Taliban ‘ready to share power’ in Afghanistan
After more than a decade at war with invading NATO forces, Afghanistan’s hardline Islamists are willing to see some foreign forces remain, and to sever links with al Qaeda’s terrorists.
Moderate members of Islamist movement the Taliban have raised hopes of an end to the continuing bloodshed in Afghanistan, where they held power until ousted in an invasion by Western troops in October 2001.
The Taliban government once gave protection and support to leaders of al Qaeda, including Osama bin Laden, while they masterminded terrorist outrages. But now, in a report published this week, a group of Taliban negotiators and former ministers has said that they ‘deeply regret’ their involvement with the global jihadists. In return for being part of a peace process that could see them share power, they told researchers from the Royal United Services Institute that leaders of the insurgency are prepared to offer a ceasefire and would be willing to make extraordinary concessions.
These include: accepting that some US military might remain long term in the country; severing links with al Qaeda and even helping track and capture operatives; and revising many of their longstanding policies, such as their opposition to education for girls. But neither Hamid Karzai, the current President, nor the constitution set up to rebuild a new, lasting state after the war, are acceptable to the Taliban leadership, the sources say.
Both the American and British governments have pledged to end the occupation of Afghanistan and bring home the bulk of the NATO troops by 2014, with the last combat troops from Britain out by 2015.
This deadline was set because of pressure from electorates weary of hearing every week about more lives sacrificed for a campaign that has dragged on so long and seems to have so little to show for it.
Recent months have seen the security situation worsen. Bombings are frequent. Foreign troops and policing experts sent out to make the Afghans ready for the handover of power get shot by their trainees. So the prospect of finding some common ground with the Taliban seems like a glimmer of light in an otherwise grimly dark picture.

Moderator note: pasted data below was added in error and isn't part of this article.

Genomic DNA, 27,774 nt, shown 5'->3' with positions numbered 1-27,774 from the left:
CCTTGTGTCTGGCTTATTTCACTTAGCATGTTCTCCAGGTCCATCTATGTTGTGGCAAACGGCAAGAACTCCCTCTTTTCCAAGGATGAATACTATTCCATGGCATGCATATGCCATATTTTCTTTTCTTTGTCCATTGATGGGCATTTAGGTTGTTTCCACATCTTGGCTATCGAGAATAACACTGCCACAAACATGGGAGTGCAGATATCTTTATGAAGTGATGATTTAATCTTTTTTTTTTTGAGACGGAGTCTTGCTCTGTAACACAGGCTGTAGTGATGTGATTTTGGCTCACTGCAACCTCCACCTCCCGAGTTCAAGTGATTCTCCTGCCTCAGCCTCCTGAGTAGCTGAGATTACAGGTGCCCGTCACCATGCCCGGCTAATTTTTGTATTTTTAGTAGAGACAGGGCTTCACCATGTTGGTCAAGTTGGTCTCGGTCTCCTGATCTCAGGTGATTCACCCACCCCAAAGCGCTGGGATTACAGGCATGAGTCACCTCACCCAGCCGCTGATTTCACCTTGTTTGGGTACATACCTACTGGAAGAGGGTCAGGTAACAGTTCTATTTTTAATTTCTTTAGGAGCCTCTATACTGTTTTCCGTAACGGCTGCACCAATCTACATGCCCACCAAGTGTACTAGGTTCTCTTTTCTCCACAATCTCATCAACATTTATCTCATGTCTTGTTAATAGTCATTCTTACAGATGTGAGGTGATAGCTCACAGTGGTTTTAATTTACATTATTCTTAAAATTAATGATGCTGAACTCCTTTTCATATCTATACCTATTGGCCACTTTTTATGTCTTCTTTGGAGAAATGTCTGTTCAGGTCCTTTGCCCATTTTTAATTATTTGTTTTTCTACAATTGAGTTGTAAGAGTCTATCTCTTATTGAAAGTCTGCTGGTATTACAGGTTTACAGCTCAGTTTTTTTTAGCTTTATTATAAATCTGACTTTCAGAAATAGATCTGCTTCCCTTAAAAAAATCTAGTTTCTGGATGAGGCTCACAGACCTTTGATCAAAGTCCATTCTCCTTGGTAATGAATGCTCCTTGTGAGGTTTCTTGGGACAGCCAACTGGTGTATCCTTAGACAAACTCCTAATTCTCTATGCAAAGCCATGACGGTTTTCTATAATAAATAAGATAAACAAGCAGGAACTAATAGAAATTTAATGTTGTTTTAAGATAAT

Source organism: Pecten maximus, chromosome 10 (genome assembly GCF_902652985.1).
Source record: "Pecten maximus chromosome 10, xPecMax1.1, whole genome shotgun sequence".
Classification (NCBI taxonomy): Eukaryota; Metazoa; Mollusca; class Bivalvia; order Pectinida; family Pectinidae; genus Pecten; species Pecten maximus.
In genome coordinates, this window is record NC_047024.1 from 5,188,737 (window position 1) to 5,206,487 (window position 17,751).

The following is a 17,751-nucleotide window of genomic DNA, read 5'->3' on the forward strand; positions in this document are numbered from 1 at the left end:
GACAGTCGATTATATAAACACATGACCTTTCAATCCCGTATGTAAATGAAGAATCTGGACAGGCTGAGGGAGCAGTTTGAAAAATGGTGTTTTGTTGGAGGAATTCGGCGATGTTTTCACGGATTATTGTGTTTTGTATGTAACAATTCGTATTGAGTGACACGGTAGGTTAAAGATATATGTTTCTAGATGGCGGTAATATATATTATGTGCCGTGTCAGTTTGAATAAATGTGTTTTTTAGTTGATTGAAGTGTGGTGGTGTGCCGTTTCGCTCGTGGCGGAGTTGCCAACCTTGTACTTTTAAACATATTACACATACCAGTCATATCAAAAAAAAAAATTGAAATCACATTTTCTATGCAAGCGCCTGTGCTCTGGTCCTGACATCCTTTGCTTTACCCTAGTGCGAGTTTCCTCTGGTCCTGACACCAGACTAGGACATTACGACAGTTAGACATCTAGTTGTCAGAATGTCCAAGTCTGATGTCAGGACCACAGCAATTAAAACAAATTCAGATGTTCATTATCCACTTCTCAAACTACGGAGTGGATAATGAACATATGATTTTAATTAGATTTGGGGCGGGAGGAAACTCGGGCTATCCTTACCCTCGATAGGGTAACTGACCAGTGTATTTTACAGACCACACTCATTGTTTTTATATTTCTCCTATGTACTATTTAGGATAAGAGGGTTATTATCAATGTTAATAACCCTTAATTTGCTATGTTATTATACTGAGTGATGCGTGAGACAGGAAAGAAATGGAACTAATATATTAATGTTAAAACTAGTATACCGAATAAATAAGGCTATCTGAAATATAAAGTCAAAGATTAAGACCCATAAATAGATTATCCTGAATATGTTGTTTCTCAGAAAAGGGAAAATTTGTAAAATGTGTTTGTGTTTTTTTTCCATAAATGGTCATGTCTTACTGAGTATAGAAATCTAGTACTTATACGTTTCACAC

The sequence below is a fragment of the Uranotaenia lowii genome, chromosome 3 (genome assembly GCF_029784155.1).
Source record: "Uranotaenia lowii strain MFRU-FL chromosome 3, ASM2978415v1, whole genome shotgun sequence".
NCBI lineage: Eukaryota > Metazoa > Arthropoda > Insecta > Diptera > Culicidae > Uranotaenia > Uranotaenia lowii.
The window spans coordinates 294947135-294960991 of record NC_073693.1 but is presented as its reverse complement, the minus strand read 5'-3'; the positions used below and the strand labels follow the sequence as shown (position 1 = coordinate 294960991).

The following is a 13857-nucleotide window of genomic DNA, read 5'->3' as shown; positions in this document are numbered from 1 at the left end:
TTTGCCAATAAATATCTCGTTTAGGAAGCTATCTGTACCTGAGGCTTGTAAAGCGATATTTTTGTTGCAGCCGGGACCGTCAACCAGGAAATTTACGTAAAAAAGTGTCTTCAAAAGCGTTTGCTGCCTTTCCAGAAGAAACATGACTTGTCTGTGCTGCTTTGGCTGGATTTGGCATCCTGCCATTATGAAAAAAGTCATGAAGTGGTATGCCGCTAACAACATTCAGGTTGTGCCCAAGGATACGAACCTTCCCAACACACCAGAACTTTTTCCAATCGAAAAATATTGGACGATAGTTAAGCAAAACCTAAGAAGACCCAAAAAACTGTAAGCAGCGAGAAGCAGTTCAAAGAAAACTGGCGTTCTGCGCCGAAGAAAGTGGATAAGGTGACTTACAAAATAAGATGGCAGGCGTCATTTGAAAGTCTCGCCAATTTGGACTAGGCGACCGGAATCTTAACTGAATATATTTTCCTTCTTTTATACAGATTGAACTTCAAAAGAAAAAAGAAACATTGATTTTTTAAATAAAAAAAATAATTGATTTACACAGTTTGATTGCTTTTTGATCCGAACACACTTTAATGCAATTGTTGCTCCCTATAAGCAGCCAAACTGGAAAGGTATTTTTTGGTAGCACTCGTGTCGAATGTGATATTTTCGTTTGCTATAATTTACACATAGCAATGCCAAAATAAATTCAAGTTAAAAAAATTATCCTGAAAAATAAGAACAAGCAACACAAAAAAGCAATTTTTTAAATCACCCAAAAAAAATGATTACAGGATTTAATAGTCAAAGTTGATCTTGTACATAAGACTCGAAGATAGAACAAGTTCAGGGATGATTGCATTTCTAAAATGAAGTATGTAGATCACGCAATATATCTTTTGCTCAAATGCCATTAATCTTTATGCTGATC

The price of peace
America and her NATO allies have spent the years since the al Qaeda terrorist attacks of September 11th 2001 demonising the Taliban. Pointing to their terrible record on abusing the human rights of fellow Afghans, for example their violent attacks on girls’ schools and on ordinary Afghans who dance or listen to music, Western governments have told the world that the Taliban are beyond the pale.
Now, these former enemies may have to become partners. Is it right to compromise this far? Some will argue for a continuation of international control, even in the form of unstable puppet administrations. Others ask, how could we reject any offer that saves lives?
- ‘It is never acceptable to do a deal with terrorists or human rights abusers.’ Do you agree?
- Donald Rumsfeld, US Secretary of Defense under President George W Bush, famously said ‘we don’t do nation-building’. Can and should invaders leave without leaving a stable peace behind?
- Afghanistan is a very beautiful country, blighted by decades of war. Make a drawing or painting, or select the best photographs you can find, to illustrate aspects of the landscape, history and conflict.
- Research the origins of the Taliban, their beliefs and practices. Make a presentation to the class.
Some People Say...
“Afghanistan will always be at war.”
What do you think?
Q & A
- I’m confused. The West wants troops out and now the Afghans want them to stay?
- In a limited capacity. The new report suggests US troops at a few camps, remaining to track down terrorists and help enforce any new peace settlement. But it is ironic: after 11 years the invaders struggle to leave and the insurgents have decided some of them can stay.
- Why does this affect me?
- NATO’s original justification for war was that the 9/11 attacks on America had been plotted from terrorist bases in the country, where enemies of the West were treated as privileged guests. So-calledfailed states like Afghanistan tend to export chaos to the rest of us. So making a long-term peace there matters to us all.
- Taliban government
- Although only three other nations recognised the Taliban administration, which controlled much of Afghanistan from 1996 to the NATO invasion in October 2001, they set up an Islamic Emirate with a harsh regime. Women were not allowed to work or be educated; music was banned; thieves were punished with amputations.
- Beyond the pale
- A phrase used to describe something or someone completely unacceptable. Originally, the pale was a boundary marking off the limits of territory that fell under British law during the Empire.
- Failed states
- Nations where government is not in charge and the rule of law has collapsed.
- Puppet administrations
- Governments that are set up by and accountable to an outside power. A disparaging term.
- Royal United Services Institute
- A London-based think tank specialising in defence and security issues.
- Islamists committed to armed warfare against those they see as the enemies of Islamic rule.